TIP of the day: What you can't do with a media search.

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MJ. Smith | Forum Activity | Posted: Wed, Feb 17 2016 11:55 PM

When we search media our primary search fields are tag and title. Unlike many search elements these fields are nearly invisible to us. In this post I illustrate how invisible they are and show ways to make educated guesses as to their values so that you can build effective searches.

1. Many of our media resources are not in resource type:media but are spread throughout our resources. Doing a search on tag, title for values such as the and sorting by count will give you a sense as to where in your collection media is found.

2. To test the search items, I choose a typical non-media resource and select a particular media item as my test object.

3. In many cases, a right-click Context Menu will have an option to run a search. Observing how that search is built is a good way to learn to use searches. But here, the Context Menu only adds the media credits as searching on the image title generates a simple text search for the title.

4. On the other hand, a right click Context Menu on the image itself generates no search options at all. And note that the right side of the Context Menu offers no information as to the content of Search Fields - in contrast to the growing exposure of datatypes in this section.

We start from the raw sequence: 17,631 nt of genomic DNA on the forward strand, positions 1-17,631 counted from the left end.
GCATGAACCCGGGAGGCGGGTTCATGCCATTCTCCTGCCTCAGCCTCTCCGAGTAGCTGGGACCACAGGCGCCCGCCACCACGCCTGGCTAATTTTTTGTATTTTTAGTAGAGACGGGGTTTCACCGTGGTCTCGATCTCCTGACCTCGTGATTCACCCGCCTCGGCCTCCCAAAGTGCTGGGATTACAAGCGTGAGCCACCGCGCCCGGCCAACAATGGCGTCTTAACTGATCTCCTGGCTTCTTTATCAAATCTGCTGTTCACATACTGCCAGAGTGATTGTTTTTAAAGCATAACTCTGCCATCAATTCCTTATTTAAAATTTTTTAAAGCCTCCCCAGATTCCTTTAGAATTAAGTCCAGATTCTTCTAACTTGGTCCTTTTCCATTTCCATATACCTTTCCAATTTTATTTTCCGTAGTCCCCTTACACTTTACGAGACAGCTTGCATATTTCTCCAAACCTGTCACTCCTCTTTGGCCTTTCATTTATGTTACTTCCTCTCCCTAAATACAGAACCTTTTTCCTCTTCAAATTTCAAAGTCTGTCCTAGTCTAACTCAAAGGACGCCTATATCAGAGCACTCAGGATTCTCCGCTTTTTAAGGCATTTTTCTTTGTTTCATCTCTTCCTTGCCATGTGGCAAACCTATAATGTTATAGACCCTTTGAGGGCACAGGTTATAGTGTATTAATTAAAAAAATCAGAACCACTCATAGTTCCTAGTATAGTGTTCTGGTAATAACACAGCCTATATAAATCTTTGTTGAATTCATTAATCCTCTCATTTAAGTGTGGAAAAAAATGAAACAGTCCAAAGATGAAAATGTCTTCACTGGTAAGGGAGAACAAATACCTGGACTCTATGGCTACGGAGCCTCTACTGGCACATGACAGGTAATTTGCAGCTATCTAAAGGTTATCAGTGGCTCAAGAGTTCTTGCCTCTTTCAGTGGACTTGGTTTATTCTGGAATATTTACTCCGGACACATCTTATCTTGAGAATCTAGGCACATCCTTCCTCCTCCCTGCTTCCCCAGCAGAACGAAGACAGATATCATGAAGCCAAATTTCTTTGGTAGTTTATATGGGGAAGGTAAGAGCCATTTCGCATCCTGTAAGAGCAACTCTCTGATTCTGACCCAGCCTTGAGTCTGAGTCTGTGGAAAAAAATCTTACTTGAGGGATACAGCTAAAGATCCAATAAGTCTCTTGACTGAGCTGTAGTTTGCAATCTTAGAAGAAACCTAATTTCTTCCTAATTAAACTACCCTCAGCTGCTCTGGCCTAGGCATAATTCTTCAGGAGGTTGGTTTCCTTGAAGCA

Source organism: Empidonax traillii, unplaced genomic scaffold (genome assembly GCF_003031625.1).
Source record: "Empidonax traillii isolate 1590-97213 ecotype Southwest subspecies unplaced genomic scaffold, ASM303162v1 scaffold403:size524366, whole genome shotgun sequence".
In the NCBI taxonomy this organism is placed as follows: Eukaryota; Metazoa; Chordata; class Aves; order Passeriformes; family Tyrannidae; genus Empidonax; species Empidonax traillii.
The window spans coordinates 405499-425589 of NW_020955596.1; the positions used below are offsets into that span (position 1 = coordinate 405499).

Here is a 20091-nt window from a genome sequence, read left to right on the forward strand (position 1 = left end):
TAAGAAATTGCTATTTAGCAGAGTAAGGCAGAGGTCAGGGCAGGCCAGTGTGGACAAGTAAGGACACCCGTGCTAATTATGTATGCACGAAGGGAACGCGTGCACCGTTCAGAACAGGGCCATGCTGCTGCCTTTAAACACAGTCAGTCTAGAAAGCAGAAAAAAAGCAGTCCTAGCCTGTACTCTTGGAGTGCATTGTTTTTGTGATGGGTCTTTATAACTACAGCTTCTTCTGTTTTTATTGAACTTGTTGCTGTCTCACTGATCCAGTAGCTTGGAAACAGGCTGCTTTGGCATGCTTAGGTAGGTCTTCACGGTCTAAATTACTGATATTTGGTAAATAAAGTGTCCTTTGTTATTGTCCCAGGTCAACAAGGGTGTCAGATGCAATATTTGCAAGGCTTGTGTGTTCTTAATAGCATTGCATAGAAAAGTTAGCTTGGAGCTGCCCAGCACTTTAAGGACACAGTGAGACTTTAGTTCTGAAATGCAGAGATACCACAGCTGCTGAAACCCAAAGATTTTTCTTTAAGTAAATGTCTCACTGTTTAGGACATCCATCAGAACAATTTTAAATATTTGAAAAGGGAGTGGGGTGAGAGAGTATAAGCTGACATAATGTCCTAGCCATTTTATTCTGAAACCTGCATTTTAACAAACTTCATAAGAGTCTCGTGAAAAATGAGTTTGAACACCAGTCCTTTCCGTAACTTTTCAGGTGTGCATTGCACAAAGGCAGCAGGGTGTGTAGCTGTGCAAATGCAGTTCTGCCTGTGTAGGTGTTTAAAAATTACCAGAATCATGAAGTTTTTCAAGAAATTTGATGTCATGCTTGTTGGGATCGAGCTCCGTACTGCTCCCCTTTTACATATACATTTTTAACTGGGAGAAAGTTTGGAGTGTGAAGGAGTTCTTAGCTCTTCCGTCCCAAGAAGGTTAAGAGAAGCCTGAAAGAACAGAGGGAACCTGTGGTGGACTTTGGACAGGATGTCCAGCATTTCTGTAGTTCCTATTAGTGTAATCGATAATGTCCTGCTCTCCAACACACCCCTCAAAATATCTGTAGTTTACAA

5. When doing a search on the search fields tag and title, the caption of the image is not found.

6.However, if I do a media search on the same text, my test image is found.

7. However, a basic search limited to tag and title on a phrase from the caption does find a hit - multiple hits in fact including my test case. This implies that the title is not a simple copy of the caption but does include key words from the caption.

8. Similarly a media search for "prayer book" finds a variety of matches, including my test case.

 

Orthodox Bishop Hilarion Alfeyev: "To be a theologian means to have experience of a personal encounter with God through prayer and worship."

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